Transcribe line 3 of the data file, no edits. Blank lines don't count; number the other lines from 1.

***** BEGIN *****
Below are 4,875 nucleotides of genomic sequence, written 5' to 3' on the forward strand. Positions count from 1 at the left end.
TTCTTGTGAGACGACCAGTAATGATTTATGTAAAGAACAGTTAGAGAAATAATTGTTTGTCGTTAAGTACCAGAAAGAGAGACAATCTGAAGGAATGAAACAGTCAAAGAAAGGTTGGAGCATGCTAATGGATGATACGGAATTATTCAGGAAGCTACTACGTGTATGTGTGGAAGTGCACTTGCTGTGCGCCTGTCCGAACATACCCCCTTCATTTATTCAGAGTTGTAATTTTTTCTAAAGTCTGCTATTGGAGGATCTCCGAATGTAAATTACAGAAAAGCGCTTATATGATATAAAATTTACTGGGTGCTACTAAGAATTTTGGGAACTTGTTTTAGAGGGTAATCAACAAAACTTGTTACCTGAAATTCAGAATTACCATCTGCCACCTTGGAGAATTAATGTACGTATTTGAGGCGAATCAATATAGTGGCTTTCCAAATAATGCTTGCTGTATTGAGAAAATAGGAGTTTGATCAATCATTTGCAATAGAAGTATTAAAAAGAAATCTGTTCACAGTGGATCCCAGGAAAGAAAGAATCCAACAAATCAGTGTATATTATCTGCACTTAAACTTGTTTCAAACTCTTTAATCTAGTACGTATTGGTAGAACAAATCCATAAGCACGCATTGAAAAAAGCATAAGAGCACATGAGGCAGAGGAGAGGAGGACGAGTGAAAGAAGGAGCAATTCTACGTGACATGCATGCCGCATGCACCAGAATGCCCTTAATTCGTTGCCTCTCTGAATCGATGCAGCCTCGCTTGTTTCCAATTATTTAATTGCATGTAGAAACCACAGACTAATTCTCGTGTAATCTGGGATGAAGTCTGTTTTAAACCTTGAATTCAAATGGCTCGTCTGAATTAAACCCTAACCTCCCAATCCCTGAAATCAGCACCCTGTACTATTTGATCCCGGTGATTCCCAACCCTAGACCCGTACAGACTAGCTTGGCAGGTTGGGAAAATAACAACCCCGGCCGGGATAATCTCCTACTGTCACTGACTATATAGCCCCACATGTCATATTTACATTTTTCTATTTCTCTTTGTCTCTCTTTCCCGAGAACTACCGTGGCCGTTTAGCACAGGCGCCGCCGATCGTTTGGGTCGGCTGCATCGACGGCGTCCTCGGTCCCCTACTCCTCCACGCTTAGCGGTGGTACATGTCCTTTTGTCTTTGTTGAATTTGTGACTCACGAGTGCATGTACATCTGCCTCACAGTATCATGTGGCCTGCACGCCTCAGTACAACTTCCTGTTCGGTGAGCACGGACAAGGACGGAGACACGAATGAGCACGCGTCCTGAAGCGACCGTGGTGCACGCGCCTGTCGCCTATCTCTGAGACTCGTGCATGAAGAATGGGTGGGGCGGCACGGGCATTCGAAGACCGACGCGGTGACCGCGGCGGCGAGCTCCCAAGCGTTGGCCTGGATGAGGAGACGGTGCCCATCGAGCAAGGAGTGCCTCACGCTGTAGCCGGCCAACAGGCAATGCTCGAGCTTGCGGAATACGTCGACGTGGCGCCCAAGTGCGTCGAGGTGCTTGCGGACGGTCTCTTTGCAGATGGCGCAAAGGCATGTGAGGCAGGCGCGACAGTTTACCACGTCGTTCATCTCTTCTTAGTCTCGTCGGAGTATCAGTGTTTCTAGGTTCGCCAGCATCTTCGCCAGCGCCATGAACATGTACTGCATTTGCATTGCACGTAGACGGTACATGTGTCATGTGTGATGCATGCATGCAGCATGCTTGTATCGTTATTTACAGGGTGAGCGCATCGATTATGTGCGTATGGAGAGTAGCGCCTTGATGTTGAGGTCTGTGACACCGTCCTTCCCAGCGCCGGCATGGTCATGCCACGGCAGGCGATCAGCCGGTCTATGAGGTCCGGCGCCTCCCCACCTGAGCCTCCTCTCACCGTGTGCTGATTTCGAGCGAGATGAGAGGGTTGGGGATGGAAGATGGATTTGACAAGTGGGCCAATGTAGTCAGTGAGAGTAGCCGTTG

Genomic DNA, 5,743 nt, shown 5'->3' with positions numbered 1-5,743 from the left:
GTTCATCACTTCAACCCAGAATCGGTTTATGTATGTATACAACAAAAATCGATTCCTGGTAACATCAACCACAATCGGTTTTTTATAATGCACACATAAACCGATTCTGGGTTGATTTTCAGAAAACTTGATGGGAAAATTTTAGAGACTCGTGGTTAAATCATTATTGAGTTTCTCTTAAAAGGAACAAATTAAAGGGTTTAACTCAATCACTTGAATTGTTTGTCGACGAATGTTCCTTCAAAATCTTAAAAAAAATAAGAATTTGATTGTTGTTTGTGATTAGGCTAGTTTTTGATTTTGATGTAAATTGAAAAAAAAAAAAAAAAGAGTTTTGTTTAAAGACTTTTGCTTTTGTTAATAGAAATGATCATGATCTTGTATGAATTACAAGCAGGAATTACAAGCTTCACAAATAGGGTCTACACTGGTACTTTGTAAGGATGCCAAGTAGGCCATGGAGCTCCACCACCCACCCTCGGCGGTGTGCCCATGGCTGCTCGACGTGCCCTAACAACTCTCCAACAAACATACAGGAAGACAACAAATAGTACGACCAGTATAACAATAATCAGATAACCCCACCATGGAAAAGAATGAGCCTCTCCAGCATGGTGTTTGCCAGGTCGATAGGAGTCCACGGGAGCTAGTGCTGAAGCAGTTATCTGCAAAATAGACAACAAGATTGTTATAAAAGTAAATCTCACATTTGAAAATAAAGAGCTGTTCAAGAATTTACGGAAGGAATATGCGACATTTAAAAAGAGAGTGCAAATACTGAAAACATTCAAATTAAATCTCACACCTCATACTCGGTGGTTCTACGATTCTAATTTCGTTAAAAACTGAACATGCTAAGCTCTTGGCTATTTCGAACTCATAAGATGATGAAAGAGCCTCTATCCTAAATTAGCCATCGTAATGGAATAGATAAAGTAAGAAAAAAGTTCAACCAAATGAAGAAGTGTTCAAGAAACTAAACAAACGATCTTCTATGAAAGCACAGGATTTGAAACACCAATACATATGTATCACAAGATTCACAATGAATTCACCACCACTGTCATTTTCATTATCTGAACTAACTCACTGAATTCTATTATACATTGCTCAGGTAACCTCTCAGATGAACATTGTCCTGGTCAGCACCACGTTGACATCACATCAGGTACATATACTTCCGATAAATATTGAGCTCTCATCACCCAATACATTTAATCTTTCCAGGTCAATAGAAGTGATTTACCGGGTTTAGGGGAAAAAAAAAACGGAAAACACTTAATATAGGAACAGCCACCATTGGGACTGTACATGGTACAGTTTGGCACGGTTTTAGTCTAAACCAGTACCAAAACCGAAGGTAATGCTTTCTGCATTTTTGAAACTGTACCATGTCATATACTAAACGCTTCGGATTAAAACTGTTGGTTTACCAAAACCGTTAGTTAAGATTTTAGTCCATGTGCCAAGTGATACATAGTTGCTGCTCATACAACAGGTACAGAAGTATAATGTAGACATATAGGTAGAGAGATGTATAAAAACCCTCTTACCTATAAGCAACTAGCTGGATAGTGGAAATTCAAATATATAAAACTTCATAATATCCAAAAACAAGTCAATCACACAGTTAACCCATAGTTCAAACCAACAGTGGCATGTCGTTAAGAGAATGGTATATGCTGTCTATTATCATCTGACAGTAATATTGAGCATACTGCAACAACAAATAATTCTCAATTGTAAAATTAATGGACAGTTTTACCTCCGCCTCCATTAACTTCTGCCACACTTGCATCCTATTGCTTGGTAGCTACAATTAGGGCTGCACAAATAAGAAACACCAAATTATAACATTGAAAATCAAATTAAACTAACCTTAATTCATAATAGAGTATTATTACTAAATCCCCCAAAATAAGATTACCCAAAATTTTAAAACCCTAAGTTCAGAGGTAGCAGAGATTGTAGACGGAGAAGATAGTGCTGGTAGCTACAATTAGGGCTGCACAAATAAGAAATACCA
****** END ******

Genomic DNA, 5,743 nt, shown 5'->3' with positions numbered 1-5,743 from the left: